St. Joseph, Missouri

St. Joseph, Missouri. Courtesy of the Library of Congress.

Notable Events:

  • Incorporated (1843)
  • First major wagon train departed (1844)
  • Dr. John Doy Jailbreak (July 23, 1859)
  • Abraham Lincoln Visited (November 1859)
  • Eastern Terminus of the Pony Express (April 3, 1860 - October 1861)
  • Platte Bridge Railroad Tragedy, nearby (September 3, 1861)
  • Sacking of St. Joseph by Bushwhackers (September 1861)
  • Jesse James Killed (April 3, 1882)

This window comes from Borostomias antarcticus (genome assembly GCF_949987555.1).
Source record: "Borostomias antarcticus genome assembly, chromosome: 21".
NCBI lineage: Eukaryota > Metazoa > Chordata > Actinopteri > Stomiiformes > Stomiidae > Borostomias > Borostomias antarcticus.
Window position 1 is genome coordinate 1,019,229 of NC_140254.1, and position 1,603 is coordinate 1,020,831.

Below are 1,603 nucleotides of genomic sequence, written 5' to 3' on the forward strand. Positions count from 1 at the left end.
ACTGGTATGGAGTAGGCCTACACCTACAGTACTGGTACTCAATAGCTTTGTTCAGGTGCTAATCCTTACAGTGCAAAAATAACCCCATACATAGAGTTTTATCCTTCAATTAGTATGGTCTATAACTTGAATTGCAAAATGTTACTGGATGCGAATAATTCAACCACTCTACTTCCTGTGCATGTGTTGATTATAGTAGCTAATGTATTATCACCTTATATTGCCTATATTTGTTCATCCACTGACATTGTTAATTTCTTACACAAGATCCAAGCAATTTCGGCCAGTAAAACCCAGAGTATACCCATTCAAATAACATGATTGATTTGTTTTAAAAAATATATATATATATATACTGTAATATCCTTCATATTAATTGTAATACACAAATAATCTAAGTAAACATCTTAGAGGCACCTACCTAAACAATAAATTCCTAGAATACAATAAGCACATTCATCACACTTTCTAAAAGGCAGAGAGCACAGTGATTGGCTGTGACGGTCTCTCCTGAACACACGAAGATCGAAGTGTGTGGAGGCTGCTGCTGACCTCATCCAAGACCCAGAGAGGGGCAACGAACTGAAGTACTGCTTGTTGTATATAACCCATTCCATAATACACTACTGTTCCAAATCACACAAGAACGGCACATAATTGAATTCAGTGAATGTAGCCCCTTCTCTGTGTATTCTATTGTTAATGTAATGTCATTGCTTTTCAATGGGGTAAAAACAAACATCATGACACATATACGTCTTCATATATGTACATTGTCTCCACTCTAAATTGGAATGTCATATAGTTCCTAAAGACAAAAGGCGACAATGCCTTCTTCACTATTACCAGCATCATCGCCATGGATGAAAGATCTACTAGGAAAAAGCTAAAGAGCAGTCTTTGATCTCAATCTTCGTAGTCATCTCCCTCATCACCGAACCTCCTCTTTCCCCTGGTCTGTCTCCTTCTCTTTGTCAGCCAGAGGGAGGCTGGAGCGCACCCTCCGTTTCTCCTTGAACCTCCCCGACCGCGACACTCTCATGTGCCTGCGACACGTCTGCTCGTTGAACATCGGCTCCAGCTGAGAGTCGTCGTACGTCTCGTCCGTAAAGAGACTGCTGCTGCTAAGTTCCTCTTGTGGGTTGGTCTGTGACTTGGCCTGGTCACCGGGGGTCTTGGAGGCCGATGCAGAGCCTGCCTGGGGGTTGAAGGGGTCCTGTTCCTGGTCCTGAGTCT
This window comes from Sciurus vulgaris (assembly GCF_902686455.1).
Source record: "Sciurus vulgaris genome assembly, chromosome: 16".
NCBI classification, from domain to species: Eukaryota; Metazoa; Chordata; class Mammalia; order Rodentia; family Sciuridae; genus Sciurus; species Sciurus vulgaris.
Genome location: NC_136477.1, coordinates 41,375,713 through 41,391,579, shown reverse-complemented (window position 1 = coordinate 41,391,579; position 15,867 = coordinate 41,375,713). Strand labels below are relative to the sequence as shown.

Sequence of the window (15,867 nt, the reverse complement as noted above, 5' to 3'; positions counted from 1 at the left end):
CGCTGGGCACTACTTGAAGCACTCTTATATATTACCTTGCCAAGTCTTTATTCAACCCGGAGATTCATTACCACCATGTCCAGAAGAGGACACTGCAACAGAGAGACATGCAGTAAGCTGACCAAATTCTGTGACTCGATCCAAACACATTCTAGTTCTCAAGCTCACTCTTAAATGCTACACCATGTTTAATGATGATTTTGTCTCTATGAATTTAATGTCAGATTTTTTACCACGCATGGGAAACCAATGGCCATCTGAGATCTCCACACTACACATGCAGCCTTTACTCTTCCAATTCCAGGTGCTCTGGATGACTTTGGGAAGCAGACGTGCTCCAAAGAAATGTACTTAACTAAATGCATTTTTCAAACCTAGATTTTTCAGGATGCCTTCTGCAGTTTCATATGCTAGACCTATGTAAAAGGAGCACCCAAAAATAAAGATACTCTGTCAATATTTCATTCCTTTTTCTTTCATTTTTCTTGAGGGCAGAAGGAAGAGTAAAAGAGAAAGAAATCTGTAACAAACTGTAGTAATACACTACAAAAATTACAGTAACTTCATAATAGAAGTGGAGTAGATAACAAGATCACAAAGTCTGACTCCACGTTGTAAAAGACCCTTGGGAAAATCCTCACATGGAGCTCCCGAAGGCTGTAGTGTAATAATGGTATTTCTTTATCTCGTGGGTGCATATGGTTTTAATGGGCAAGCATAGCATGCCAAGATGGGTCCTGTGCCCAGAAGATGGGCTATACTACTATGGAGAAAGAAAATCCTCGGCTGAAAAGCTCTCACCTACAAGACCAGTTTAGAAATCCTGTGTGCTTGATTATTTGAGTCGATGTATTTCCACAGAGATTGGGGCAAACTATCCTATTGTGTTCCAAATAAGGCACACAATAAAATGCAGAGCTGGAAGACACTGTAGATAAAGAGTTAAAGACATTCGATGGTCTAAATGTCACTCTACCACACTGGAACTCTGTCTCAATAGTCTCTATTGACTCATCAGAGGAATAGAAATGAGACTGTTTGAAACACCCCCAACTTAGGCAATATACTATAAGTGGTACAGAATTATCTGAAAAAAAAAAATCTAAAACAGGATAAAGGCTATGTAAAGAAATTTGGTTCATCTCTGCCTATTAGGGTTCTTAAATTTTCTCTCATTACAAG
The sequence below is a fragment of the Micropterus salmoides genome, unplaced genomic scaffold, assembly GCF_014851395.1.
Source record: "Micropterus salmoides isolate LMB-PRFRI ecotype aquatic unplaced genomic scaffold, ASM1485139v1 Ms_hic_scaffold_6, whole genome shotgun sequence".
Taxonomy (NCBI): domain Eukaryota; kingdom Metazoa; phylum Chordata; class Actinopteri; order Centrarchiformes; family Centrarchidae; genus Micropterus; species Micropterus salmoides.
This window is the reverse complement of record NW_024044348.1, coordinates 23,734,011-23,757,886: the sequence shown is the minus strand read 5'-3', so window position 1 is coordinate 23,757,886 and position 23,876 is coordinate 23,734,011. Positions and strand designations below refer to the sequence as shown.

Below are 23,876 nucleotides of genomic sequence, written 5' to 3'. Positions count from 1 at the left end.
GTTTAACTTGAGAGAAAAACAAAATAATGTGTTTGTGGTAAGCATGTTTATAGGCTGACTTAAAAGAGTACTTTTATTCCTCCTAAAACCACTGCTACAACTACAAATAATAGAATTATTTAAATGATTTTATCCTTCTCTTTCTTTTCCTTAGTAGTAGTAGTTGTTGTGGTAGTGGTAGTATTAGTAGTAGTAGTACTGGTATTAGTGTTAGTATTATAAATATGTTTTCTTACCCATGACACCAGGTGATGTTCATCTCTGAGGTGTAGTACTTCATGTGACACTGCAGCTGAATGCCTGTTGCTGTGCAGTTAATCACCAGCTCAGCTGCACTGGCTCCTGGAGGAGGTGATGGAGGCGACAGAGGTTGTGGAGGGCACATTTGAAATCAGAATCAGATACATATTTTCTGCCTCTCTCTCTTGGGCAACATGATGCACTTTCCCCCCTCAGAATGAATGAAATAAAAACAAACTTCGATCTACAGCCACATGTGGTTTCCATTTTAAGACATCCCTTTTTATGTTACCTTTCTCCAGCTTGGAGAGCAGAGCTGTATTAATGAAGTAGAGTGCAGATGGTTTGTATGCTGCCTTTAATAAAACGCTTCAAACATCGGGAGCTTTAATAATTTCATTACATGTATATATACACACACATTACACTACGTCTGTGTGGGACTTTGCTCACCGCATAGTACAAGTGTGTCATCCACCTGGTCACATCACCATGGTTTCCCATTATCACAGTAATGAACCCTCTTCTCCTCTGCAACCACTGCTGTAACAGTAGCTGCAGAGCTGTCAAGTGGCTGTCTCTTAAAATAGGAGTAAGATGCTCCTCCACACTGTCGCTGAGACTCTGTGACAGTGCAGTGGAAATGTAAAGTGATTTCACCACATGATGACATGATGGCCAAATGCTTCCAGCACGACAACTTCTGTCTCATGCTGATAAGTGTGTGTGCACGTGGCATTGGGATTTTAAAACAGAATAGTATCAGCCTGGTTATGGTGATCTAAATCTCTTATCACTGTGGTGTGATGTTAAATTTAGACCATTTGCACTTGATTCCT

Throughout the Civil War, St. Joseph was the westernmost American city accessible by rail and thus one of the more important cities in the region. Known affectionately as "St. Joe," the city was the jumping-off point for westward travelers who disembarked at St. Joe, crossed the Missouri river by ferry into modern Kansas, and then continued on the St. Joe Road to travel overland and connect with the California or Oregon Trails. In this vein of westward expansion, St. Joe was also the eastern terminus of the short-lived Pony Express between 1860 and 1861, which briefly enhanced east-west communications before being replaced by telegraph lines. During the Civil War, St. Joe was once sacked by Missouri bushwhackers, and Jesse James was shot in his home in the city in 1882. Today, St. Joe has 18 historical museums, many of which preserve Civil War-era buildings and chronicle the mid-19th century American West. 

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